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You too can destroy the planet! Click here to learn how!

Last week in this space (see "Scentience," This Just In, March 18), we discussed the wonders of the worldwide Web — how it’s a virtual village for weirdoes and crackpots from all over God’s green earth, a limitless library of knowledge both crucial and useless. But this week we’re here to talk about something much more important, something that could, in theory, be a gargantuan bummer: online knowledge might be utilized to annihilate the earth itself.

It seems an Englishman named Sam Hughes, a 21-year-old math student at Cambridge University’s Corpus Christi College, has been doing a lot of hard thinking lately, and compiling his findings on a page of his blog called "How To Destroy the Earth." This 9000-word guide to obliterating the blue planet has so far received more than 100,000 hits from wanna-be world destroyers. "This is not a guide for wusses whose aim is merely to wipe out humanity," Hughes clarifies in the site’s introduction. "If total human genocide is your ultimate goal, you are reading the wrong document.... Nor is this a guide for those wanting to annihilate everything from single-celled life upwards, render earth uninhabitable, or simply conquer it. These are trivial goals in comparison. This is a guide for those who do not want the earth to be there anymore."

Hughes explains that "to be listed here, a method must actually work. That is, according to current scientific understanding, it must be possible for the earth to actually be destroyed by this method, however improbable or impractical it may be." In other words, no fanciful Dr. Strangelove–esque Doomsday Machines, no Dr. Evil–style tractor-beam blackmail schemes. This is real-world stuff. One of his ideas is to hijack the Relativistic Heavy Ion Collider at Brookhaven National Laboratory on Long Island, use it to create and maintain a stable strangelet — a subatomic particle that consumes all matter it encounters — and just hang around until the entire earth is gulped up by strange quarks. Another suggests using "twelve kilograms of antimatter, magnetic confinement chambers, a very deep hole in the ground" to blow up the globe via a matter/antimatter reaction.

As you may have guessed, none of this is child’s play. Hughes warns all potential planet dismantlers: "The earth was built to last. It is a 4,550,000,000-year-old, 5,973,600,000,000,000,000,000-tonne ball of iron. It has taken more devastating asteroid hits in its lifetime than you’ve had hot dinners, and lo, it still orbits merrily. So my first piece of advice to you, dear would-be earth-destroyer, is: do NOT think this will be easy." Well, thank the Maker for that.

When we reached Hughes via e-mail in Cambridge, we put it plainly: why on earth would someone want to blow up the earth? His reasoned response is surprisingly commonsensible. "If you take personal offense at gigantic balls of rock, or find the planet is obstructing your view of Venus, then, yes, there is no choice, the earth has to go. But if you want to wipe the solar system clean of human life, taking the earth out is unimaginable overkill. There are far easier ways of wiping out humanity.... Some of these are even in progress."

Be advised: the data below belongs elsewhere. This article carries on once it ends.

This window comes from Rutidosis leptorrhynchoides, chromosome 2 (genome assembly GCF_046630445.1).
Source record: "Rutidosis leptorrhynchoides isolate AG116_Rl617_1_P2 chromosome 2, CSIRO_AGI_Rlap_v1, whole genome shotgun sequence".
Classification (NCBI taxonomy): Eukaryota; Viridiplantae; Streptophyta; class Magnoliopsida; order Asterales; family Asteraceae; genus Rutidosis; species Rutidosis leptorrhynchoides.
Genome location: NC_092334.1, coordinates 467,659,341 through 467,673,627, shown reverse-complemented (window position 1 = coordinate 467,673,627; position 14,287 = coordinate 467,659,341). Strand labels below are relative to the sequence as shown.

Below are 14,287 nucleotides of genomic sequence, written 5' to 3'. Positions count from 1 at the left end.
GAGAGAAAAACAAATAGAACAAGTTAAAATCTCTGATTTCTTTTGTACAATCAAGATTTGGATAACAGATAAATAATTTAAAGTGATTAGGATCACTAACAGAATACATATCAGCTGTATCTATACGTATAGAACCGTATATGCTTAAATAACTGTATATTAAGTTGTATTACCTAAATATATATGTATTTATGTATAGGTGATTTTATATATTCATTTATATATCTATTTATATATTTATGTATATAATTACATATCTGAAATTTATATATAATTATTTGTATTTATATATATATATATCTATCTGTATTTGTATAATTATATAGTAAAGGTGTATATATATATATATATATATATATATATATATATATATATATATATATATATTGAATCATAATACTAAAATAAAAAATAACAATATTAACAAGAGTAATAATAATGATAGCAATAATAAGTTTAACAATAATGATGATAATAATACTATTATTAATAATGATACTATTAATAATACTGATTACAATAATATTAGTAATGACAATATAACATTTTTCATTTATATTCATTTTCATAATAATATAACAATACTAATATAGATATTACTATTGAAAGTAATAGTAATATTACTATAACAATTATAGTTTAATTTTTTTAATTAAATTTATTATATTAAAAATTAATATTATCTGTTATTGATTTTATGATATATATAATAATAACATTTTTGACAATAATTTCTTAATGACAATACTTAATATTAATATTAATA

None of them packs the existential wallop of some of Hughes’s earth-shattering ideas, however. Asked which method would be the coolest to see in action, he has one word. "Antimatter. And lots of it. Imagine manufacturing a trillion-tonne asteroid’s worth of antimatter and then just dropping it on earth from space. The explosion would momentarily outshine the Sun! Spectacular. Stand well back, though." He makes it seem so easy. But when asked if he fears that anyone actually has the wherewithal to throw one of these contraptions together, Hughes is emphatic. "The average human being doesn’t stand a chance. You can’t knock a weapon capable of slaying a planet together in your garage, regardless of what anybody says. You need access to huge amounts of money, resources, and manpower to pull off a project this big. Even an evil genius would have a tough time."

And if some misguided soul ever actually did succeed, by a stroke of luck or genius or both, in blowing our planet to Kingdom Come? Would Hughes feel the slightest bit guilty about his online how-to manual? "Not at all. Anybody smart enough to destroy the earth is quite capable of coming up with a complete method all on his own, he doesn’t need my help. If my site hadn’t been there, it would just [have slowed] him down a bit." And, for the record, Hughes doesn’t actually want to see the earth destroyed. "Absolutely not. Where else would I keep all my stuff?"

Learn how to destroy the earth at ned.ucam.org/~sdh31/misc/destroy.html.

Issue Date: March 25 - 31, 2005
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